DALLAS, TX — A 77-year-old man has Dallas County’s first presumptive positive case of novel coronavirus.
Dallas County Health and Human Services (DCHHS) said he has an extensive travel history and is being treated at a Dallas-area hospital. He was immediately identified and isolated at the hospital and appropriate personal protective equipment was worn by hospital personnel.
“Cases of COVID-19 in the 9th largest county and the 4th most populous metropolitan area in the country were not unexpected. This test result is considered a presumptive positive until it is confirmed by the Centers for Disease Control and Prevention (CDC). DCHHS has completed contract tracing and has directly notified anyone who was in close contact with the individual while they were in Texas,” said Dallas County Judge Clay Jenkins.
"While we know this case is concerning, it is not unexpected. We have been watching the numbers increase across the US and have been preparing for this event. We are working with all local, regional, and statewide health authorities to monitor the situation and update the public,” said Dallas County Health and Human Services Director, Dr. Philip Huang.
City of Dallas Mayor Eric Johnson added, “The City of Dallas has been making preparations for COVID-19 for weeks, and we are in daily communication with our partners. I remain confident in our collective ability to handle these cases.”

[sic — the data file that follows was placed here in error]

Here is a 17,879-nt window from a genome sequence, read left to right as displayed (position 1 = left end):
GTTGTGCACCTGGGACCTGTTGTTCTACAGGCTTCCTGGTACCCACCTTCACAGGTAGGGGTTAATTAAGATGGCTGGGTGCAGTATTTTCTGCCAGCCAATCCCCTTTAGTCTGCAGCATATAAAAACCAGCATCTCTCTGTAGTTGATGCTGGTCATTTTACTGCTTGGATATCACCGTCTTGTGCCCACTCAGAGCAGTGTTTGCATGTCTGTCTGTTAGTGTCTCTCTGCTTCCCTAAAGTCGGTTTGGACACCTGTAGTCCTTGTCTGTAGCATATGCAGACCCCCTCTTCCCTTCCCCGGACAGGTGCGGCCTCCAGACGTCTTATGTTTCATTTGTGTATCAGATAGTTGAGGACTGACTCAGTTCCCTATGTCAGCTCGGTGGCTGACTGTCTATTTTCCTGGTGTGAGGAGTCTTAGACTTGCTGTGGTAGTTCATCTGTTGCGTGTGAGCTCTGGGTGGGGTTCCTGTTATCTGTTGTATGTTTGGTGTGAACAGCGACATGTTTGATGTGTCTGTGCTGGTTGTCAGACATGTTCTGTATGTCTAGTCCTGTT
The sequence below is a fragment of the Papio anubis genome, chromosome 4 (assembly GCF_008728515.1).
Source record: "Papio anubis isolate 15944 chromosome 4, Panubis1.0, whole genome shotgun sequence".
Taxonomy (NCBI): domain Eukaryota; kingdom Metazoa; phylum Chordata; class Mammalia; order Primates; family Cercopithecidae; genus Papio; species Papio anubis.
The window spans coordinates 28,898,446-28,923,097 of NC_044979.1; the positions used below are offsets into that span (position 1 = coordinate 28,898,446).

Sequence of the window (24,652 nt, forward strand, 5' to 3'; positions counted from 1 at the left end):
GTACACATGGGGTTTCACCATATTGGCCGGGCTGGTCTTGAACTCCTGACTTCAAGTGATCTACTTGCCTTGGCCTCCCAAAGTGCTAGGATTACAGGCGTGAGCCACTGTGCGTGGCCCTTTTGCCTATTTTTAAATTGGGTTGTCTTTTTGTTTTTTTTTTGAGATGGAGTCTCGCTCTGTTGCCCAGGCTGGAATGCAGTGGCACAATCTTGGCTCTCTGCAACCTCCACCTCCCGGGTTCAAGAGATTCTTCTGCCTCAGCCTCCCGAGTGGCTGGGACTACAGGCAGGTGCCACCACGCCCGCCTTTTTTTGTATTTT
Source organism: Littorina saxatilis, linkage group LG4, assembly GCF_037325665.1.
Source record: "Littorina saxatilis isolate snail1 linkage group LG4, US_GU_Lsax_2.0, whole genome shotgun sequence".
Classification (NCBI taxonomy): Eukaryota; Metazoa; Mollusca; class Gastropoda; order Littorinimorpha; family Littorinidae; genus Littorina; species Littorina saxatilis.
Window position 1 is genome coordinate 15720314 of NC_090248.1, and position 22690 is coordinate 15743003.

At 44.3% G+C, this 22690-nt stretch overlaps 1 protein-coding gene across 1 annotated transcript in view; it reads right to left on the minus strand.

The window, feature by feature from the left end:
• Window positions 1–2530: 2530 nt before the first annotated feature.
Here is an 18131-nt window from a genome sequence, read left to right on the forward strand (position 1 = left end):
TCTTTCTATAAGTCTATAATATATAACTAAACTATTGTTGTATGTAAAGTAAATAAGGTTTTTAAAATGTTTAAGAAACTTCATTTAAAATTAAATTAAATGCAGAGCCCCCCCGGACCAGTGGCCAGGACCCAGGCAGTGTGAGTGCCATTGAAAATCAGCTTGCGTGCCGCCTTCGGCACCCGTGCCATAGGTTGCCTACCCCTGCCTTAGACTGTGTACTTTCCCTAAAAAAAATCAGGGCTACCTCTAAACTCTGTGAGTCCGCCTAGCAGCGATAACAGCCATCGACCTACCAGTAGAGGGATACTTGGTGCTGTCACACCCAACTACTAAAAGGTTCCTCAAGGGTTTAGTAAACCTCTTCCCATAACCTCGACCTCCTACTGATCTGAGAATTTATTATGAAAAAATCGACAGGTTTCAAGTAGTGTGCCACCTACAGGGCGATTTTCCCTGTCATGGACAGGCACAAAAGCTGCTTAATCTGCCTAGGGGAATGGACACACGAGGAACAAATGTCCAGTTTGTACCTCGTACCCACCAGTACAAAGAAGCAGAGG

Judge Jenkins added, “Know that we are vigilant in our response, dedicated to your safety, and committed to getting you pertinent information in a timely and transparent matter.”
The Centers for Disease Control and Prevention (CDC) recommends taking everyday preventive actions to help prevent the spread of respiratory diseases, including:
· Stay home when you are sick, except to seek medical care
· Wash your hands with soap and water for at least 20 seconds and help young children to do the same. If soap and water are not available, use an alcohol-base hand sanitizer with at least 60% alcohol.
· Avoid touching your eyes, nose, and mouth with unwashed hands.
· Avoid close contact with people who are sick.
· Clean and disinfect frequently touched objects and surfaces using a regular household cleaning spray or wipes.
· Cover your cough or sneeze with a tissue, then throw the tissue in the trash. If you do not have a tissue, use your sleeve, not your hands.